Inside Out Page 17

The troll lurched forward as the engine roared. Its speed stayed the same, but it had no trouble pulling the skid.

Paranoia made me keep checking for RATSS, but the troll and I reached Broken Man’s rooms without incident. I popped the vent off and swung down, dropping to the floor.

“Hello, Trella,” he said.

I spun. He sat in a corner of the living room. I smelled him from here. He was ripe.

“I don’t have a lot of time,” I said. Pulling a chair under the open vent, I used it to reach the food.

“Here, let me help.” Broken Man sprawled on the floor and used his arms to drag himself across the room. He wriggled into a sitting position and held his hand to me.

I handed the supplies to him, and he made a pile next to his legs. When the skid was empty, I hopped off the chair and carted the food into the kitchen.

“Hungry?” I asked from the kitchen.

“Very.”

I brought him a spoon, and he dug into one of the yellow vegetable casseroles. When everything was put away, I stepped onto the chair again.

“I’ll be back after my shift with fresh clothes,” I called. He waved his spoon in goodbye. I climbed into the duct, turned the troll on and completed the air shaft.

When I finished my assigned ducts, I headed to the washroom. Fresh laundered uniforms and clothes were always stacked in large canvas bins on wheels. Empty bins were then used for dirty garments.

I collected a bunch of clothes, linens and soap and bundled everything together with a towel. At my next stop I added some cleaning supplies, hoping to reduce the black dust coating every surface of Broken Man’s rooms.

He had returned to the corner when I plopped down with my bundle. I showed him what I had brought. He smiled in relief, but I cringed over the black grit between his teeth.

“Shower?” I asked.

“Please.”

I hesitated for an awkward moment. How to go about this? Fortunately, he had thought ahead. Poor man, he had hours alone with nothing to do, and I didn’t think to bring him anything to occupy him.

“Get a chair from the kitchen and put it in the shower,” he said. He set a businesslike tone as he gave me instructions.

As I placed the seat under the nozzle, he pulled himself into the bathroom and began to undress. His short commands only faltered when I tugged off his pants and underwear and hoisted him into the chair. I turned on the water and gave him the soap and the washcloth, leaving him to wash himself in private.

As I cleaned the dust, I wondered how he had gotten the long jagged scar stretched across his lower back. Shorter scars marked his arms and torso. His withered legs had flopped when I had moved him. I stopped wiping for a second to try to envision his life before the accident. One insight I did have while helping him into the shower. He was a natural blond, and I should probably apologize for the harsh comment I had made when I first met him about going back to the upper levels to have his hair dyed.

When I checked on Broken Man, he had turned the water off and sat dripping. I handed him a towel and assisted in drying and dressing. I debated how to move him. Despite my smaller size, all the time I’d spent climbing through the ducts and pipes had strengthened my muscles. Not wanting him to drag his clean clothes over the floor, I wrapped his arms around my neck, pulled his weight onto my back and in a hunched-over shuffle managed to get him into the chair in the living room.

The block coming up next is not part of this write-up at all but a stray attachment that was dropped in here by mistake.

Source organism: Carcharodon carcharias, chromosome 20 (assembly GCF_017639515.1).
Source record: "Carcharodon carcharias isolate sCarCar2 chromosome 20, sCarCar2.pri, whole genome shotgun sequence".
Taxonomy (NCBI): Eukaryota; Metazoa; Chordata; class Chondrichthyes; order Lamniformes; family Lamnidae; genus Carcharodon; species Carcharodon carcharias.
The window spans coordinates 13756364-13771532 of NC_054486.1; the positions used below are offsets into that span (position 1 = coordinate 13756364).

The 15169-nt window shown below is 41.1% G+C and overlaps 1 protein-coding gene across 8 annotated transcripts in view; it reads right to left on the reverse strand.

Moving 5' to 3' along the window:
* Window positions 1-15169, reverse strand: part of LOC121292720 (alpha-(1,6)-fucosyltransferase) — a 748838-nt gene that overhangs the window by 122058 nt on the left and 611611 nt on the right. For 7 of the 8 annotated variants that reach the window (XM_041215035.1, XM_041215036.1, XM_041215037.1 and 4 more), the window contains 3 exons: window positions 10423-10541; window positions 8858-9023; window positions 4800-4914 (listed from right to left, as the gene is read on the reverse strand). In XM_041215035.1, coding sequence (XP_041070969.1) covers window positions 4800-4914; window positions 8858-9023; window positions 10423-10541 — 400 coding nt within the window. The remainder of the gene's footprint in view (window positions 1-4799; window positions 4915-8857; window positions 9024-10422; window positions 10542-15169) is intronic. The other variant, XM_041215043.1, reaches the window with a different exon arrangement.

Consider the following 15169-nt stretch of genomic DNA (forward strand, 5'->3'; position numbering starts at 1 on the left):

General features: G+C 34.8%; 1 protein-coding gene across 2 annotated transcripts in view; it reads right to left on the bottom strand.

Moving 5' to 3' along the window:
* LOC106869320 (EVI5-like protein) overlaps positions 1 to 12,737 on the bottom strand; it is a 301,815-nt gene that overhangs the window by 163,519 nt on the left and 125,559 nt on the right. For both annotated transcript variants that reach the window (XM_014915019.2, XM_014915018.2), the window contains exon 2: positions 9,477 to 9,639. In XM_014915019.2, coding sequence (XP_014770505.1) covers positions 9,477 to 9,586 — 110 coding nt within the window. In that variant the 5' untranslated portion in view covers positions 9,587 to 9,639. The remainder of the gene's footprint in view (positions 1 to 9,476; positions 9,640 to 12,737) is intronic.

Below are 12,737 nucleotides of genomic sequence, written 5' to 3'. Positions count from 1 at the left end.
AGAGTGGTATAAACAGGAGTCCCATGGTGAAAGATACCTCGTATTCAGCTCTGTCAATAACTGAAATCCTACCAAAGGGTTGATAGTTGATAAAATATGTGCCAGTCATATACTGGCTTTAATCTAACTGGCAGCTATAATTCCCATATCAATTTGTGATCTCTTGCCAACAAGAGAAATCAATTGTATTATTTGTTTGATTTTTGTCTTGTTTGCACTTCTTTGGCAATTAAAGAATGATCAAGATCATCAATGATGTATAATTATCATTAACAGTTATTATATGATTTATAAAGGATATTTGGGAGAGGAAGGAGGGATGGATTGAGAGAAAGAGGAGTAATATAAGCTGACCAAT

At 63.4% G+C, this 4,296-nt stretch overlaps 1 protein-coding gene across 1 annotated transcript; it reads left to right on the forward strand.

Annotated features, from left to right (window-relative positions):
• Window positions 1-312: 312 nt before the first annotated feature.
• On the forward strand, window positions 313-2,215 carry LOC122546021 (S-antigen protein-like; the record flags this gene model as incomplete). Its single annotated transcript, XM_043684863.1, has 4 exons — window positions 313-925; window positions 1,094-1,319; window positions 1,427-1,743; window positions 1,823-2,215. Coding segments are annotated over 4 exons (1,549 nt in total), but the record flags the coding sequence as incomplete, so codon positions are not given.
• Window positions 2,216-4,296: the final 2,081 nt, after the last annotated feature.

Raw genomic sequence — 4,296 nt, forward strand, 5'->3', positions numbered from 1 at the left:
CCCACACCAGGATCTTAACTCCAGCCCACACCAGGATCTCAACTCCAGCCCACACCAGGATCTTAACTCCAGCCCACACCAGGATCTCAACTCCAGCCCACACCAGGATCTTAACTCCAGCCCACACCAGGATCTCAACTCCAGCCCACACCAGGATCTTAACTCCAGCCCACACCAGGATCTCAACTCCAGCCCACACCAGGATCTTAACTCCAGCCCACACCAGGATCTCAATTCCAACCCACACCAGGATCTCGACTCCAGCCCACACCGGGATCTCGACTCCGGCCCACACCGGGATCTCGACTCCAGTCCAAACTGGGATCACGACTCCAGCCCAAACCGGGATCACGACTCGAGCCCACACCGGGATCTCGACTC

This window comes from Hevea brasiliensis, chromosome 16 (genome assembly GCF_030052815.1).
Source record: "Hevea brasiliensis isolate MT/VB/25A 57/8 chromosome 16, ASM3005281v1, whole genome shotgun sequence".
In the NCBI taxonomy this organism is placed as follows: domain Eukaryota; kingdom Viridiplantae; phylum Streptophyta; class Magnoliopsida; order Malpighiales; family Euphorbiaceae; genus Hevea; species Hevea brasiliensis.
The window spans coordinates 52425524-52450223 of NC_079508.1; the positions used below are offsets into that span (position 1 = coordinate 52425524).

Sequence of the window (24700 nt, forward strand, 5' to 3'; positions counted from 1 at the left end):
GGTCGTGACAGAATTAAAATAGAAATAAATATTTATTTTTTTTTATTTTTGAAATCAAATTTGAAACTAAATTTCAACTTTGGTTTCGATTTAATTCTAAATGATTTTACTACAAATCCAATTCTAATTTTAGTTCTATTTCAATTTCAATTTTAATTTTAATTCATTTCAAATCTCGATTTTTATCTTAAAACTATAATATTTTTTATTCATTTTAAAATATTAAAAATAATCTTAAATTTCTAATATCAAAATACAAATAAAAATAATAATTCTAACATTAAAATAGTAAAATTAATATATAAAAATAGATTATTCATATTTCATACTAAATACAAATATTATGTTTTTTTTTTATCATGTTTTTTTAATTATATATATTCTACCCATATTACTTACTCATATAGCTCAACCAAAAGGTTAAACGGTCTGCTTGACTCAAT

“Thanks,” he said as he combed his fingers through wet hair.

“Food?” I asked.

He nodded. I brought him a bowl.

As he ate, he pointed to one of the walls where a rippled pattern was the only notable feature.

“See that? I bet it’s a computer terminal. I couldn’t reach it from the floor. Can you lift it?”

I studied the pattern. It consisted of horizontal sheets of metal about two-centimeters wide connected like a curtain. A dent at the bottom allowed my fingers to slide under.

“That’s it,” he said.

I pulled it up, then stepped back in alarm as the metal curtain disappeared under the wall with a rolling sound. Behind the sheet were a flat computer screen and a console of buttons and plugs.

“Yes!” Broken Man said. For the first time since we had rescued him, his face glowed with excitement. “Help me get closer.”

I pushed his chair next to the wall. He reached out to touch a button.

“Wait,” I said in alarm. “If you turn it on won’t the Controllers know about it?”

“No. It’s only when you hook up to the internal system. The basic public system for the scrubs doesn’t require a port. Besides, I just want to see if it works.”

He pressed a series of switches. His hands moved with a practiced grace. The computer screen brightened, and the symbol for Inside appeared. Typically unimaginative, the symbol looked like a cube with a capital I on the front panel. As the children in the care facility would say, “Boring.” Little did they know the activities and schooling in the CF would be the most interesting part of their lives. I shook my head of the gloomy thoughts as Broken Man changed the image on the screen.

After a while he said, “It’s still connected to the main system. We could access my disks from here.”

“Which would lead the Controllers right to us?” I asked, again afraid this seemed too easy. Too convenient. It made sense the upper worker who used to live here had a computer hookup, but that it still worked was suspect.

“Yes it would. Except I have a program to reroute the tracking software, so the Controllers would be led to another computer station on level four.”

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